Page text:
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Alfred Hitchcock, 120 years of one of the greatest geniuses of cinema

This Tuesday marks the 120th anniversary of the birth of Alfred Hitchcock, one of the greatest geniuses in the history of cinema, author of films for eternity, considered as the great master of suspense and still fully in force as an influence of the most brilliant modern authors of the gender.

British film director Alfred Hitchcock

British film director Alfred Hitchcock approaches a pair of seagulls during the filming of "The Birds", one of his most popular films. EFE / Cinemateca Argentina / Archive

EFE | Antonio Martín Guirado

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Leer en español: Alfred Hitchcock, 120 años de uno de los mayores genios del cine

From Jordan Peele ("Get out", "Us") to David Fincher ("Gone girl", "Panic room"), through Martin Scorsese ("Cape fear", "Shutter island"), much of the trajectory of Brian de Palma and even David Lynch (“Mulholland drive”), references to Hitchcock's cinema follow each other in plots that turn the viewer into voyeurist, with false defendants, blonde victims and double identities.

Francois Truffaut even assured that Hitchcock was at the level of artists such as Kafka, Dostoyevsky and Edgar Allan Poe when describing the anxiety of man.

"Hitchcock is pure cinema, influence 'by fire' in the genre and source of inspiration for so many filmmakers," Spanish director Francisco Javier Gutiérrez ("Rings"), a great Hitchcock fan who paid tribute to the short film, told Efe "Norman's room", which revolved around the famous sequence of "Psycho" in the shower, "of brilliant execution and impact."

That murder of Marion Crane is for Gutierrez "referent and object of almost obsessive fascination", a "unique moment" of the seventh art that managed to "nail in the retina" of the spectators. Nominated for the Oscar five times as best director ("Rebecca", "Lifeboat", "Spellbound", "Rear window" and "Psycho", 1960), he only received recognition from the Hollywood Academy with the honorary statuette in 1968. In addition, four of his works obtained the nomination for best film ("Foreign correspondent", "Suspicion", "Spellbound" and "Rebecca", which won the award).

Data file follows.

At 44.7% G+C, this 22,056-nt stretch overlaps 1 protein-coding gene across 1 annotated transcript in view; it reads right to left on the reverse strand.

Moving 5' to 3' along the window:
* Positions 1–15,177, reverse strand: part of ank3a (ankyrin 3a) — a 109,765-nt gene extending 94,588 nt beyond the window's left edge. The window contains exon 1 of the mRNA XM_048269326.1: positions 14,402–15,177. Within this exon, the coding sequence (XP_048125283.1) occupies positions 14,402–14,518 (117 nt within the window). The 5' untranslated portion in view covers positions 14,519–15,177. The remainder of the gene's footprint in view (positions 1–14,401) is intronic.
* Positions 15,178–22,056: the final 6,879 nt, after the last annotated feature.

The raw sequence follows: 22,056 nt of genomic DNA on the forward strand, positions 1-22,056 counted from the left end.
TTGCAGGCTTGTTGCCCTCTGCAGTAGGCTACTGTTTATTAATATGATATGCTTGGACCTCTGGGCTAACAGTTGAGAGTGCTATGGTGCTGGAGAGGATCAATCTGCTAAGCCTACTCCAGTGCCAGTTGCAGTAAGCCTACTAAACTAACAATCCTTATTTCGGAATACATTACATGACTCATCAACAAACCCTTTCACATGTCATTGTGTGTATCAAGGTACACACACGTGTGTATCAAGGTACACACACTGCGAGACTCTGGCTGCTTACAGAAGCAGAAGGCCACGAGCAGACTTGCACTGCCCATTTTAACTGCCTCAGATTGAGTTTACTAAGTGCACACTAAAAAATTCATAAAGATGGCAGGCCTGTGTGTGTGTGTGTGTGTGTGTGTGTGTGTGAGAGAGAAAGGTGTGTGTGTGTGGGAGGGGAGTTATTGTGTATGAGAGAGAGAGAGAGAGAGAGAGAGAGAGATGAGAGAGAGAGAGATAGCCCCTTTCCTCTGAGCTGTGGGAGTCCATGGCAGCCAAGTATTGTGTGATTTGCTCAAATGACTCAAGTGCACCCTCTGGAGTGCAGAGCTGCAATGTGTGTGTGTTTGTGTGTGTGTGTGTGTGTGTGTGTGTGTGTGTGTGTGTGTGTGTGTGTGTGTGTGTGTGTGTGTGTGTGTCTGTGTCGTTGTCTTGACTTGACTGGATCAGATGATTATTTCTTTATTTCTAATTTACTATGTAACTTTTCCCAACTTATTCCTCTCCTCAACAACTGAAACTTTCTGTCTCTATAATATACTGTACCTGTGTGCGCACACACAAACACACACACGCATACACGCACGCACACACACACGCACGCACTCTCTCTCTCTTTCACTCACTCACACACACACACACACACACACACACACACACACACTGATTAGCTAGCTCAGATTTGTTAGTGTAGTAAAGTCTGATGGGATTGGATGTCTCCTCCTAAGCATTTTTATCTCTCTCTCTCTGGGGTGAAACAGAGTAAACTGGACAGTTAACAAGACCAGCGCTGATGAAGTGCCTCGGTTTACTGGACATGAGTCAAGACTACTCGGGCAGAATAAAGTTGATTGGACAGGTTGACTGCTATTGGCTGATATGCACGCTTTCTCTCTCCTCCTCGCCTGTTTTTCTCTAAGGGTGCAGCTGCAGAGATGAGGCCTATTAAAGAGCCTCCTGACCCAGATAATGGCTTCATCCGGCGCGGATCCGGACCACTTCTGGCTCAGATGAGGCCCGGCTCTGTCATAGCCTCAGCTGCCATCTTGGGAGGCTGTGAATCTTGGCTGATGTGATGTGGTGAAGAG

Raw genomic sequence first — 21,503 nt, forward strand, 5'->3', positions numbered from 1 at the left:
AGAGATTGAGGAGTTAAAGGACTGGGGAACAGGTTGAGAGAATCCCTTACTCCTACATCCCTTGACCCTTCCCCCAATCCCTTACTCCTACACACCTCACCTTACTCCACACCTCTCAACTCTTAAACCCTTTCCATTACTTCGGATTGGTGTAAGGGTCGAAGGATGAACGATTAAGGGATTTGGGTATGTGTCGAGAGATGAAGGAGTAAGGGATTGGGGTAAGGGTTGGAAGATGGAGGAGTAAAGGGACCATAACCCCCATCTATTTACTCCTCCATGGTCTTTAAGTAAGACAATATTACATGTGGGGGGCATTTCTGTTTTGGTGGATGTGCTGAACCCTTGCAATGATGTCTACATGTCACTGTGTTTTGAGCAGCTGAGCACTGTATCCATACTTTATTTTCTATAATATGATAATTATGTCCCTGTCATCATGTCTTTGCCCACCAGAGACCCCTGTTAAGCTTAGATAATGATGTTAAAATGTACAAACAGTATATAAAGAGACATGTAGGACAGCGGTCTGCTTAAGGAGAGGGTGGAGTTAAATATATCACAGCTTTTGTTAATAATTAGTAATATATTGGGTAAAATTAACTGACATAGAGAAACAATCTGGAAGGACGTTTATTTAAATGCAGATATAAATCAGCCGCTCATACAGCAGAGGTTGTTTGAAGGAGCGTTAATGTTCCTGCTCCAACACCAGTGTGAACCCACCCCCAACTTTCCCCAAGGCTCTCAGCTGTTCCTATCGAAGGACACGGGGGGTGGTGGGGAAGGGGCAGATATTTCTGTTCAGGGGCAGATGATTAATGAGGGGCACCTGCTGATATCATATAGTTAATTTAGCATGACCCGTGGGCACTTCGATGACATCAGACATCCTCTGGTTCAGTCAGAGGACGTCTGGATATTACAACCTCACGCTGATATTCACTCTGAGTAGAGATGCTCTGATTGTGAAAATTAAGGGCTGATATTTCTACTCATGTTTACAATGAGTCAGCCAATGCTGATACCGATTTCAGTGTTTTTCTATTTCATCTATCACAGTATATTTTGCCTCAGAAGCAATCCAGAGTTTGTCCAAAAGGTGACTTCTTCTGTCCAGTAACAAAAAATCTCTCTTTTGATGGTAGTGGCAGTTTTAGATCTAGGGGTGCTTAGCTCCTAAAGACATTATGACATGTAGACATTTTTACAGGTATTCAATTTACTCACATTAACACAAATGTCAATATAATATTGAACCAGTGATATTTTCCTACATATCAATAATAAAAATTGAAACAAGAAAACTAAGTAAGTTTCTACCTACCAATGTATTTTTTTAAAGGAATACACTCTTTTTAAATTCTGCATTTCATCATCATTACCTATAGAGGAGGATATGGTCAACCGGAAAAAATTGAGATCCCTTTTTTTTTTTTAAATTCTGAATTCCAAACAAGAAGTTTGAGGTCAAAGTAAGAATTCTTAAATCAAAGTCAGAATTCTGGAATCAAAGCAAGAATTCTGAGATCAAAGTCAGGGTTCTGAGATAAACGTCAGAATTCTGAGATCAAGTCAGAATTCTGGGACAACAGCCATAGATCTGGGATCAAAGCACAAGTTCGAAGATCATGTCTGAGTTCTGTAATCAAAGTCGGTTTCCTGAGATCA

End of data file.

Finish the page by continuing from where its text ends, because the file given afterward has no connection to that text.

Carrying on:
But his talent went far beyond what the awards could attest.

The prominent gill producer fund, born in Essex on August 13, 1899, built an unparalleled filmography over six decades.

His beginnings in the silent film era left pearls like "The Lodger", in which he began to work his peculiar ability to create tension and suspense (the so-called "Hitchcockian" style), this time with a story in which a woman suspects that one of his guests is a feared serial killer known as "The Avenger."

In addition, the film is remembered for being the first time the director made an appearance on the screen, a sign that would become characteristic of his cinema.

His first spoken work was "Blackmail", a film originally shot in dumb and, subsequently, was reissued with sound. And before making the big leap to Hollywood convinced by producer David O. Selznick (with whom he signed a contract for five films and $ 800,000), he left two of the best British thrillers in history (“The 39 steps” and “The lady vanishes ”) with such recurring elements of his cinema as espionage and identity confusion.

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With his departure to the US, we saw the brightest Hitchcock and could not begin that journey with a better foot than with a full-fledged classic like "Rebecca" (1940), a film starring Laurence Olivier and Joan Fontaine who won 11 nominations for Oscar. Fontaine, a year later, won the Academy Award for "Suspicion", something that no other actor (male or female) achieved with a film by the British filmmaker.

That film was also his first work with Cary Grant, with whom he returned to collaborate on "Notorious", "To catch a thief" and the mythical "North by northwest", whose scene of the plane stalking the protagonist happens to be one of the most celluloid remembered.

"Rope" (1948), his first color film, was also the beginning of his work with James Stewart, with whom he later filmed "Rear window", "The man who knew too much" and "Vertigo". And in that catalog there are still to mention titles such as the famous “The birds”, “Topaz”, “Torn curtain”, “Strangers on a train”, “Dial M for murder” or “Marnie”, among others, besides the famous “Alfred Hitchcock presents” television format, whose unforgettable tuning gave way to the appearance of the celebrated director's profile.

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